One of the encouraging things this long-time labor activist has been watching over the past several years is the emerging development of unions across the world and in the United States. We’re hearing about new organizing efforts in Argentina, China, Iran, Mexico, South Africa, Vietnam, and other places, including the United States. And while I’m aware of the global context, I want to focus this article on developments in the US.
The union movement in this country is reviving. We have seen the emergence of new unions—such as in Amazon, Starbucks, and many other companies—across the country; not only in “liberal” California, Massachusetts and New York, but in conservative areas such as Alabama, Florida, and Texas. We’ve seen some unions that have been more militant and who have used the strike to fight for their demands. We’ve seen unions that have not only struck but held on for months to win. We’re facing a potential national railroad strike. This is exciting, and I think it shows a determination to resist the increasing corporatization of our economy and country, and the domination of working people.
(There have also been things like “the great refusal,” where people have individually refused to take on or stay in excretable jobs, especially at lower pay levels; job rejections during the COVID-19 pandemic due to burnout or exposure to unnecessary risk; refusal to go into other jobs, such as teaching, where the occupation has been denigrated by right-wing politicians; etc. These appear to be largely individual responses to worker mistreatment/oppression. They provide some of the background to more collective efforts, but I want here to foreground efforts where workers respond collectively to their situation, while knowing that individual responses exist as well.)
Where I think this movement—and it is broader that just a few exceptional cases here and there—has shown how much it has congealed was at last June’s (2022) Labor Notes conference in Chicago. Over 4,000 rank and file unionists from the US and Canada—and some from other countries—came together for several days of talking, sharing, and discussing where the movement was going; and how to help it move further, faster, and farther than it had to date. And tied to this dynamism was the presence of younger activists; we have a new generation of labor activists emerging.
This, in my opinion, is all to the good. And I celebrate it!
However, while exciting and encouraging, it is not enough.
The strength of Labor Notes network—and for those who don’t know of it, it is a loose network of labor activists who are linked around a monthly newsmagazine by that name which has been publishing since 1979 (www.labornotes.org) and who gather biannually in conference —is that it has focused on and celebrated rank and file, bottom-up trade unionism that is militant. The journal’s slogan, “putting movement back into the labor movement,” tells much of what they are about: they want workers to organize collectively, decide what they want, and then be willing to fight to get it, whether it’s greater pay, democracy in their union, fighting racism, sexism, and other oppressions, whatever. The larger idea is to improve the lives of workers wherever they are willing to struggle. And that’s all to the good.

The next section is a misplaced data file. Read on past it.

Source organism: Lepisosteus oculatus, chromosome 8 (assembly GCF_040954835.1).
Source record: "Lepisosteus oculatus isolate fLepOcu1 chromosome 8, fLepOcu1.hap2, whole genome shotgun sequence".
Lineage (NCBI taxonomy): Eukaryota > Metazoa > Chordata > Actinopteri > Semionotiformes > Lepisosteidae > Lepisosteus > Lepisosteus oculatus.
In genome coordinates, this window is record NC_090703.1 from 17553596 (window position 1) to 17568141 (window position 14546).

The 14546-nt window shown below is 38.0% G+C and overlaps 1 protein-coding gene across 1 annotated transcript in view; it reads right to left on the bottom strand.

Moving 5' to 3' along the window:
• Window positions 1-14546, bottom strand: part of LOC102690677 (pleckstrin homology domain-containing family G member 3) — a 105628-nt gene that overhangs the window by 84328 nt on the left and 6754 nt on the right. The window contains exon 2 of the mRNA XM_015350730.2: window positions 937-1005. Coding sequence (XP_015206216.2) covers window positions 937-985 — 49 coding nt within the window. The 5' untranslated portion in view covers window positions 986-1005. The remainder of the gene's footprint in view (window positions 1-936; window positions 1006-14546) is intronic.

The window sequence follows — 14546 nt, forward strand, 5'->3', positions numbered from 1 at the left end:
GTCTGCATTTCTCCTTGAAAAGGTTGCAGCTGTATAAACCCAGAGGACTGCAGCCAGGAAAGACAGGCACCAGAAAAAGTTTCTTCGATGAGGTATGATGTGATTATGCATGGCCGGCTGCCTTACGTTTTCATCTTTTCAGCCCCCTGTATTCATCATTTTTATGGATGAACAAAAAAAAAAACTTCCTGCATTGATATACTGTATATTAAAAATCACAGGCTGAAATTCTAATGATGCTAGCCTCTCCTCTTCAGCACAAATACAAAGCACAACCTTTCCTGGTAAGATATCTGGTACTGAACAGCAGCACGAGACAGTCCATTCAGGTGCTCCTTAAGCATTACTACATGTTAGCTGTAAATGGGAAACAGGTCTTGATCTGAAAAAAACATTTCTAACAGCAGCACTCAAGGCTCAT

Unfortunately, however, that’s about the extent of the Labor Notes program. And I argue that, while necessary for activists, it is not sufficient.
For my following comments to make sense, I’ve got to share some of my experiences, as they are the basis for my argument below. I am a forty plus-year labor activist, having been a member of the Graphic Communications International Union (GCIU, now part of the Teamsters), the American Federation of Teachers (AFT), the National Education Association (NEA) and, currently, a member of the National Writers Union (NWU). After getting out of the US Marine Corps (1969-73) with the rank of Sergeant—staying in the States, I got politicized and “turned around” against the military and the war in Vietnam while on active duty—I’ve worked in a number of jobs in 13 different states across the US; most of my work has been in the printing trades and most of that time working on printing presses themselves. I left the Bay Area and spent 18 months in Kentucky and Tennessee during 1981-82, trying to independently organize printing factories. I’ve also worked as a high school teacher and, for a number of years, as a secretary and desk top publisher. After returning to Oakland, I volunteered for 6 ½ years with the Plant Closures Project, fighting plant closures and economic dislocation, and I later served as the Executive Director of The Calumet Project in Northwest Indiana in 2002-03, addressing the same issues. I’ve never had a paying job as a union officer, but I was elected and served as the head of the Chicago Chapter of the NWU for two terms, from 2011-15, which put me on our (amalgamated) union local’s National Executive Committee. I also promoted an international labor journal from England here in the US, International Labour Reports, carrying news and information about workers from around the world between 1984-89. However, after getting out of the military, I completed a Bachelor’s Degree, then 15 years later, a Master’s, and finally—at age 51—a Ph.D. in Sociology. I’ve taught undergraduates for the last 18 ½ years at Purdue University Northwest in Westville and Hammond, Indiana. And in the meantime, I’ve published four books and over 250 articles and book reviews—overwhelmingly on working people—in the US and in 11 different countries. (A list of my publications, many with links to original articles, is on-line for free at https://www.pnw.edu/faculty/kim-scipes-ph-d/publications/). I’ve made nine research trips to study the KMU Labor Center in the Philippines, traveled to South Africa and Venezuela, and I’ve taught two summers (2017-18) at a university in Ho Chi Minh City, Vietnam. As you can see, I’ve combined years of practical, front-line level work experiences with union and pro-worker community activism, and with the highest level academic training, international research and teaching, and extensive publication.